Monday, September 17

Emperor Bush's Imperial Nakedness in Iraq Obvious to Foreign Press

Out of Alberta, the home province to Bush pal and Canadian Prime Minister Stephen Harper, we read the term "phoney" used to characterize King George II's recent television announcement of changing U.S. troop levels in Iraq. But the GOP's successful public lynching of former CBS News anchor Dan Rather in 2004-2005 after he risked similar truth-telling journalism may have permanently killed investigative reporting in the U.S.

Last Friday (14 September), the Edmond Journal called a spade a spade.

In its headline for CanWest News Service's Sheldon Albert's story on Bush's projected troop cuts he told America on TV--the primary source of news for two over every three Americans--the paper's online version read "Troop cuts phoney, Bush critics say."

Though I doubt the story made it into the paper's hard copy edition, the online assessment nonetheless demonstrates more integrity and courage--and truthfulness--than that routinely pursued by U.S. mainstream newspapers.

American editors and journalist are more "timid and frightened" when probing the Bush White House. That's what former CBS News anchor Dan Rather told the British Broadcasting Corporation in May 2002, months after the White House via the Patriot Act took unprecedented measures to stifle voices that questioned its version of the terrorist attacks on America.
"It is an obscene comparison--you know, I am not sure I like it--but you know there was a time in South Africa that people would put flaming tires around people's necks if they dissented. And in some ways the fear is that you will be necklaced [in America], you will have a flaming tire of lack of patriotism put around your neck. Now it is that fear that keeps journalists from asking the toughest of the tough questions, and to continue to bore in on the tough questions so often. And again, I am humbled to say, I do not except myself from this criticism...."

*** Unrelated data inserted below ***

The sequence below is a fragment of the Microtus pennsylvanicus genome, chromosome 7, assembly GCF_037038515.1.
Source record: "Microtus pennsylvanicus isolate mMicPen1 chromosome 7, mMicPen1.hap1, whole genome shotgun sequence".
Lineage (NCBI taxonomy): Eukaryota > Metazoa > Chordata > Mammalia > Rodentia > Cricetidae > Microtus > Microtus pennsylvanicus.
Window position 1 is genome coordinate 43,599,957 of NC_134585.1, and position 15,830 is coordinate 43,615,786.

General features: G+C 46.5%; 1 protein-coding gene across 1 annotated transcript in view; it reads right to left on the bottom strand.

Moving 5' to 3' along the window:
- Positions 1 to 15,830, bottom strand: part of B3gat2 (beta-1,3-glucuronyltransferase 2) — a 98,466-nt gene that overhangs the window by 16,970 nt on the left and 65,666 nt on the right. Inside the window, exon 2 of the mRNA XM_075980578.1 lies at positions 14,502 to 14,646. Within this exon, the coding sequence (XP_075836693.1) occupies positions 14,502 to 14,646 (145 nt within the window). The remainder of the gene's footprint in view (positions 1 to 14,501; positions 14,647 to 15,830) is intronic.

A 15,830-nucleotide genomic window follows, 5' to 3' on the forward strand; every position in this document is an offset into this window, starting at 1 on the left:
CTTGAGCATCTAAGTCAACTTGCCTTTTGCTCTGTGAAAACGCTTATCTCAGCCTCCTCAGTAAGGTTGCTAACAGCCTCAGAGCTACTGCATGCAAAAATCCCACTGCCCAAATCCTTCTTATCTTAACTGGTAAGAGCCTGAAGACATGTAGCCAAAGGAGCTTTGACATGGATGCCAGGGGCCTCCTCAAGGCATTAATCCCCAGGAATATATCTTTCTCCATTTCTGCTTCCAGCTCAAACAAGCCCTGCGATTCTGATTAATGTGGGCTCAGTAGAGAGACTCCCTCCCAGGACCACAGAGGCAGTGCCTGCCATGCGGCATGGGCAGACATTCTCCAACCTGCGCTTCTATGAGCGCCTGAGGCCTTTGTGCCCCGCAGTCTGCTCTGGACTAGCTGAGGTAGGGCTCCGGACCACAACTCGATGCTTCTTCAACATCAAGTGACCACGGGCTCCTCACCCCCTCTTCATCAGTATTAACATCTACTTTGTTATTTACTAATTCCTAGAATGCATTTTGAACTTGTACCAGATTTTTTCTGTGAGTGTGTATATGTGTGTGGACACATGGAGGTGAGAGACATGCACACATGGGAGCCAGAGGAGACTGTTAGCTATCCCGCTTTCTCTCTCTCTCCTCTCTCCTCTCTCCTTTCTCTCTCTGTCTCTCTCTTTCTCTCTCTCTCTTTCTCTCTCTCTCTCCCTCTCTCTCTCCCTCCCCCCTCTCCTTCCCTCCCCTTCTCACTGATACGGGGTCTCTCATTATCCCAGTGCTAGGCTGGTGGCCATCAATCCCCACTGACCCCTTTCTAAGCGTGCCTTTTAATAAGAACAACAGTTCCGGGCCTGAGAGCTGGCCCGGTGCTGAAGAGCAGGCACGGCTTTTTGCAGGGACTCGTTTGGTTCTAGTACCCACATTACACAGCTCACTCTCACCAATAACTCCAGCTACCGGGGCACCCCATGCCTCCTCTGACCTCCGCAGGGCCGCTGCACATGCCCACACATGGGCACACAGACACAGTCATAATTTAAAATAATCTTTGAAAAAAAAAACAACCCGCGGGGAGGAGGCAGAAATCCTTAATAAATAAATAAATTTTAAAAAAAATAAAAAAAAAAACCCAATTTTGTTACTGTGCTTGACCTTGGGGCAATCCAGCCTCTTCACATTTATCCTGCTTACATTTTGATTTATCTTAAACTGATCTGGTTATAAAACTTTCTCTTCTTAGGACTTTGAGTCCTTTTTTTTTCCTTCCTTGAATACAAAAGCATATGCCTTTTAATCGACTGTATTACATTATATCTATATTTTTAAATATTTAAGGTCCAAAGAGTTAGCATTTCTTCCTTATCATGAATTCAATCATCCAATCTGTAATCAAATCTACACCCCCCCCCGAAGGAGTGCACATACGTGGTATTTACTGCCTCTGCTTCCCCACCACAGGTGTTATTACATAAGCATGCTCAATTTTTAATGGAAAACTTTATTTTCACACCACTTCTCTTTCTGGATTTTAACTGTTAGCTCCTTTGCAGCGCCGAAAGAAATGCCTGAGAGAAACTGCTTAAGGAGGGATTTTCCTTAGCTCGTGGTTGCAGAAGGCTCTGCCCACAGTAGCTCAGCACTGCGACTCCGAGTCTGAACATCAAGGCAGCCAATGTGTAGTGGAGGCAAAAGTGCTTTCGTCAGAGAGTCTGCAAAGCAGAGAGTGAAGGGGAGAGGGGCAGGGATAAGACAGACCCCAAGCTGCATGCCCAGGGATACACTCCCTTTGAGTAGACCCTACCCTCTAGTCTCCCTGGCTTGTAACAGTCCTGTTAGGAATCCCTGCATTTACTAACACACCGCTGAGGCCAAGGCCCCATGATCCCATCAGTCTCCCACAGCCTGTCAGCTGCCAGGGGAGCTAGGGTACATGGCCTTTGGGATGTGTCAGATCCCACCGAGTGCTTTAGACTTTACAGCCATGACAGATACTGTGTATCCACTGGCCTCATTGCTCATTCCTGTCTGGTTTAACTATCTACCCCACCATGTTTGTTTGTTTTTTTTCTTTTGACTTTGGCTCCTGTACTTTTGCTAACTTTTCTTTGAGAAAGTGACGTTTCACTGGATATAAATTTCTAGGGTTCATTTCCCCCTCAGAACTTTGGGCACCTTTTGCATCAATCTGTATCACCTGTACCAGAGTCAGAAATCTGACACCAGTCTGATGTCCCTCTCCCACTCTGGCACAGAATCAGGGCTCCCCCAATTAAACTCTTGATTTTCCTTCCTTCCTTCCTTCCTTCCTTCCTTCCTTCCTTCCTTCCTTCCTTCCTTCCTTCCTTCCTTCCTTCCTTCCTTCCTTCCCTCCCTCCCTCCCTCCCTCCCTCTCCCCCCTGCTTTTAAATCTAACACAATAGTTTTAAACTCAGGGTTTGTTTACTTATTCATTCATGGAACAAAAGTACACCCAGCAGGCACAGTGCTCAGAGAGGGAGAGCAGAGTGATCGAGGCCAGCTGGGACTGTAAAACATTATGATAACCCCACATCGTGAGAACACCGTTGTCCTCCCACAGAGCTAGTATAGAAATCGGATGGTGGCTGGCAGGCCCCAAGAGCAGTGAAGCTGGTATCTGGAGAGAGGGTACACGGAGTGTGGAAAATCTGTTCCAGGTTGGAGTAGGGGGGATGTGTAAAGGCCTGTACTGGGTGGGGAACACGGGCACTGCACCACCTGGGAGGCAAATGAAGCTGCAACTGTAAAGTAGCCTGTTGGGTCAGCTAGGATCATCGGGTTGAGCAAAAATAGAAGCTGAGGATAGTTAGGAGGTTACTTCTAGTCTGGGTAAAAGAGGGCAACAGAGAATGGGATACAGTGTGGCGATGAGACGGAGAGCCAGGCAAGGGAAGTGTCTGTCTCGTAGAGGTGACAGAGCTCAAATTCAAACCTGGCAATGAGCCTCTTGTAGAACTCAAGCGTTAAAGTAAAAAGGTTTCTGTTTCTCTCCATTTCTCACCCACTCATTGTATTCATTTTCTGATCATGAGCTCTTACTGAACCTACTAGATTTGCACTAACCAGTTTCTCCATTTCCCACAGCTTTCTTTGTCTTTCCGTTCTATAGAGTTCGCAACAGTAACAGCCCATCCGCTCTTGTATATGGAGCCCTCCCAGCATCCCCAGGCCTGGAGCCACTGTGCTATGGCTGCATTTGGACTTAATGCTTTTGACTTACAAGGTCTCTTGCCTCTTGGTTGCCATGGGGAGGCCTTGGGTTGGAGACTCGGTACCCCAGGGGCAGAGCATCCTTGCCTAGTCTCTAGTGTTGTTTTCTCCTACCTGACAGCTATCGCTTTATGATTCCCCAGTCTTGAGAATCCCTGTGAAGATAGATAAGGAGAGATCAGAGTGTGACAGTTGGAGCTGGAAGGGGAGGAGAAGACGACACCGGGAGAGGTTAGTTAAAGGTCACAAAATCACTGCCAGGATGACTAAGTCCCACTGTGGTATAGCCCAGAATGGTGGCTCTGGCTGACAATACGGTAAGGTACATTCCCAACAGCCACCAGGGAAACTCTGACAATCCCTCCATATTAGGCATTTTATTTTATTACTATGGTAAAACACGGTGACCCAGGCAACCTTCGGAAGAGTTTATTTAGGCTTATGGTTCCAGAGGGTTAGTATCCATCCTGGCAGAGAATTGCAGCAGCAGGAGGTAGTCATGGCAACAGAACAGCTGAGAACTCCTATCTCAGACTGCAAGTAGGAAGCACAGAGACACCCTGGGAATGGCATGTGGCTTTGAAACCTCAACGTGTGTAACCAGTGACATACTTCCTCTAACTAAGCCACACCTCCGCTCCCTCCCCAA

The weepy Rather did, however, eventually find his ass and courage long enough during the 2004 presidential campaign to ask difficult questions still lingering over Bush's Vietnam War-era military service. But GOP activists and bloggers made him pay for his risk; they exploited CBS's coverage of allegedly false document to appoint former President Bush I's U.S. Attorney General Dick Thornbough (1989-1991) to investigate the matter, a move that culminated in the firing of a top producer and Rather's subsequent "retirement" from the evening news desk.

Of course, Rather's U.S. news colleagues hadn't by 2004 resolved their own chronic historical amnesia nor recovered from post-9/11 cowardice to ask the difficult questions then needed of Thornburg's fitness to investigate CBS.

In 1989, with Iran-Contra still under congressional scrutiny, Thornburg refused to appear before or hand over files subpoenaed by a Democrat-controlled House Judiciary panel investigating the Justice Department's egregious prosecution of a murder in West Virgnia linked to sensitive but powerful criminal tracking software (Inslaw) that its developer Bill Hamilton claimed Thornburg's DoJ lawyers were using without compensation.